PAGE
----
Nebraska late-term abortion doctor plans expansion into Iowa
A Nebraska doctor who is one of only a few nationally who continues to offer late-term abortion services to women has announced that his practice will expand across the state line into Council Bluffs as well as into two additional states.
Dr. LeRoy Carhart is an outspoken friend of the late Dr. George Tiller, who was gunned down in his church foyer in 2009 by an anti-abortion activist. Carhart said restrictions placed by Nebraska lawmakers such as banning abortions after 20 weeks of pregnancy on the unproven premise of fetal pain have prompted the expansion.
News of the expansion rippled throughout the public over the weekend after Carhart gave an exclusive interview to KETV in Omaha, Neb., last week as a formal announcement. Plans for such an expansion, however, have been common knowledge among those in the reproductive justice community for quite some time due to fundraising appeals to gather the estimated $1.5 million needed to open the new facilities.
“The opening of The Carhart Centers for Sexual & Reproductive Health will increase access to a wide variety of health care services to women and men in these underserved areas,” read one such appeal. “The Carhart Centers will also address the shortage of abortion providers by offering a full range of abortions plus sexual and reproductive services, including adoption. Each of the centers will maintain an additional focus on health care for gay, lesbian and transgendered clients, as well as those affected by HIV/AIDS.”
The clinics, which are planned for Iowa, Indiana and Maryland (just outside of Washington, D.C.), will offer elective early abortions, late second and third trimester abortion care when medical indications are present, contraception service, sexual and reproductive counseling and education, vasectomies, rapid HIV testing, adoption services and a wide range of other reproductive health services.
Although Carhart has gathered enough funds to open the Maryland location, he continues to accept donations for the other two clinics, which are tentatively scheduled to be opened in January. The solicitations for tax-deductible donations indicate that any interest income from the gathered monies would be used to provide abortion services for women in need.
Although Carhart and other reproductive justice organizations have called the new Nebraska law unconstitutional and have pledged to fight it through the courts, opening the new clinics outside of Nebraska, Carhart said, will allow his practice to continue regardless of the length of the court battle.
The opening of the facility in the Washington, D.C. area — to which no address has yet been provided — is set to coincide with a workshop by the National Right to Life organization. At that workshop, the group hopes to push activists in other states to pressure legislators to pass a law with restrictions similar or identical to those in Nebraska.
With the turnover of the Iowa House and Office of Governor to Republicans, and given the ongoing battles by anti-abortion activists in Iowa, it seems likely that such a bill might make an appearance in 2011 or 2012 sessions.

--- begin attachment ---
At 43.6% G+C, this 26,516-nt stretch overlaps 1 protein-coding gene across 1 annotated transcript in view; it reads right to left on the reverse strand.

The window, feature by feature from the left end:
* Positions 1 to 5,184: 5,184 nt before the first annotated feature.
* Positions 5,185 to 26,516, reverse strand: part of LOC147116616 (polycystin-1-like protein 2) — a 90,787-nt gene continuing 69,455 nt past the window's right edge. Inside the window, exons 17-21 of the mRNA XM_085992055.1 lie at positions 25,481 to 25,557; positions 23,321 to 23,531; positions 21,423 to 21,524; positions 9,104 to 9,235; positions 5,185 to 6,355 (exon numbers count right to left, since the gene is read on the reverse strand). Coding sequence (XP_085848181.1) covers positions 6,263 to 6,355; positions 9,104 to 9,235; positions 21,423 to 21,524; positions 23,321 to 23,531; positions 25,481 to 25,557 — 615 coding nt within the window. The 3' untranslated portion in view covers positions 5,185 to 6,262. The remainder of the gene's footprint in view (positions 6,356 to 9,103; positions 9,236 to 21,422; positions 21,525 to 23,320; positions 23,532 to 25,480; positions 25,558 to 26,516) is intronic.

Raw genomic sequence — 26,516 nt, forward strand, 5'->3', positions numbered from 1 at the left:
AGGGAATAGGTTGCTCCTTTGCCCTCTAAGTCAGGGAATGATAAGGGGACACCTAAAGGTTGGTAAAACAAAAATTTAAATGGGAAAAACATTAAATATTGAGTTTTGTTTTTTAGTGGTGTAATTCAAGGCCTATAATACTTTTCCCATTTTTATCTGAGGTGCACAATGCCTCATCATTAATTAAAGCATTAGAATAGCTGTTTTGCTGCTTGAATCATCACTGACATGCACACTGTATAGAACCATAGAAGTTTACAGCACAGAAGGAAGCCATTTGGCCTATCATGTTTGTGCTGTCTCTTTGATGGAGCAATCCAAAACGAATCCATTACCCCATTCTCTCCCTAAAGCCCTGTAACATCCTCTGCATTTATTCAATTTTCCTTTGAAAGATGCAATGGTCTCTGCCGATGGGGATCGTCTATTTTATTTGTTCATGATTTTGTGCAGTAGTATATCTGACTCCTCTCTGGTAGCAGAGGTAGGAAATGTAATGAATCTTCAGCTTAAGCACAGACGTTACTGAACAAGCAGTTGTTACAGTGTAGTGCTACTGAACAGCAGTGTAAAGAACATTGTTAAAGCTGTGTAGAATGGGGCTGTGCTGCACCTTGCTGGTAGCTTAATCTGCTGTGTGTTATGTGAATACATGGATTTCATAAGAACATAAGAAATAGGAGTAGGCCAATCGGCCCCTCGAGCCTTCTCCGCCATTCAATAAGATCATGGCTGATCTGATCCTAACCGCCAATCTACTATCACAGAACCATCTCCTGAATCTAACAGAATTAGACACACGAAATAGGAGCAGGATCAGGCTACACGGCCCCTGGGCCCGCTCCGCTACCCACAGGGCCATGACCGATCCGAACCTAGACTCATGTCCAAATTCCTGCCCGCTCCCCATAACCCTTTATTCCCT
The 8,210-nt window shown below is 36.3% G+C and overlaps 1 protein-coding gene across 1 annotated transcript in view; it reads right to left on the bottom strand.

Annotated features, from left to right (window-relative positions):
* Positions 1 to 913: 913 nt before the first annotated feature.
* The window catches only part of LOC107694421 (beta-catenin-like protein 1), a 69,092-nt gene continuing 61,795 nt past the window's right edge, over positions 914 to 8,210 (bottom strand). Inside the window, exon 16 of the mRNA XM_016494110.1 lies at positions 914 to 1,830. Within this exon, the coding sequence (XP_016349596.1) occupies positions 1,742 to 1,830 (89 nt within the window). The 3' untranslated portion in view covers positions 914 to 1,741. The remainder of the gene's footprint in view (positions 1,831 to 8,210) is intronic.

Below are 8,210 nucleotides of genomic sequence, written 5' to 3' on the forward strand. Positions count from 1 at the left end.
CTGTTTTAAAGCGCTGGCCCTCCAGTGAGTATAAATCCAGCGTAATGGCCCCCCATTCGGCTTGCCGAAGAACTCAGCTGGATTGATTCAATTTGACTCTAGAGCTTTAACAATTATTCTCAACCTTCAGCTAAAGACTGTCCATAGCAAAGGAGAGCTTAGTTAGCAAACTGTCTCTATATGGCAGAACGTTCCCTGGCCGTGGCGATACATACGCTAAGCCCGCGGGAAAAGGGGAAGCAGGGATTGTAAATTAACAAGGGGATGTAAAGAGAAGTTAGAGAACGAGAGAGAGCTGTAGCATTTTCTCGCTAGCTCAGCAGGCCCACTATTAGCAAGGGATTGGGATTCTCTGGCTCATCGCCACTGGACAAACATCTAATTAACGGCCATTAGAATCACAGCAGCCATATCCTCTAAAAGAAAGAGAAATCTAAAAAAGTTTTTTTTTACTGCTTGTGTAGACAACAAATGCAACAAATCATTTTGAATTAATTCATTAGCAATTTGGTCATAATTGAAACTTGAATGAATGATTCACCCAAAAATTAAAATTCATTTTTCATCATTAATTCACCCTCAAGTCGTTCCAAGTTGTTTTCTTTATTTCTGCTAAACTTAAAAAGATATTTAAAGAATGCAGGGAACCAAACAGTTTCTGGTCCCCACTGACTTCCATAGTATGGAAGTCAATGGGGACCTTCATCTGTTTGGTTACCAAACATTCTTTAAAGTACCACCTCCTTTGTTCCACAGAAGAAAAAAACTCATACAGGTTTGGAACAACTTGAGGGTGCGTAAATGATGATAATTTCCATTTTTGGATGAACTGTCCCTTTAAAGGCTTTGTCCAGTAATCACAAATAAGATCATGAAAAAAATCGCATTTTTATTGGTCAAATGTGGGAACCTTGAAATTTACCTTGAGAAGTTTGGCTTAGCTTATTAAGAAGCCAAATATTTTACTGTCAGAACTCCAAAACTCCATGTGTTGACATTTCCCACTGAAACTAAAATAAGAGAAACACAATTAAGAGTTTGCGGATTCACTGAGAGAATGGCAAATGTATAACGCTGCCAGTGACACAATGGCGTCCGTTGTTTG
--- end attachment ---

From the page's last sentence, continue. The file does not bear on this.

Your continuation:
Troy Newman, who leads the anti-abortion group Operation Rescue, told The New York Times he “feel[s] like a little boy on Christmas morning” when considering GOP gains in many states and how that could translate to further restrictions on women’s health care options.
“Which package do you open up first?” Newman asked.
Just like the brewing battles on the legality of same-sex marriage in Iowa, the only firewall against further restrictions on abortion is the current slim-majority maintained by state Democrats in the Iowa Senate. Unlike the same-sex marriage issue, however, the Democratic majority in the Senate has not had a difficult time maintaining a solid front against additional abortion restrictions.
Identical bills were introduced into the Iowa House and Senate during the 2010 session that were aimed at making telemedicine abortions using the prescription mifepristone illegal. The proposed bills were submitted by Republicans, never garnered Democratic support, and were subsequently buried in committee, despite major demonstrations by the Iowa Right to Life group. The battle over the use of telemedicine for abortion services continues, but is currently restricted to the Iowa Board of Medicine, which has yet to issue a ruling.
Nebraska’s bill banning abortion after 20 weeks on the premise of fetal pain is a landmark in the ongoing state battles to determine what restrictions are and are not feasible under federal rulings. It relies on the 2007 U.S. Supreme Court ruling in Gonzales v. Carhart, which appears to provide an opening for states to place additional restrictions on abortion services, so long as the restrictions are logical and medicinal. Nebraska lawmakers, who heard multiple doctors from the anti-abortion medical group named the Christian Medical Association contend that a fetus can feel pain after 20 weeks, appeared to believe that they were following this new federal spirit that has been attached to the 1973 Roe v. Wade decision.
By choosing to institute the ban at 20 weeks, however, Nebraska lawmakers thumbed their nose at more than three decades of legal precedent regarding fetal viability, which has previously been considered 24 weeks and was not addressed by the Gonzales decision.
Comments are closed.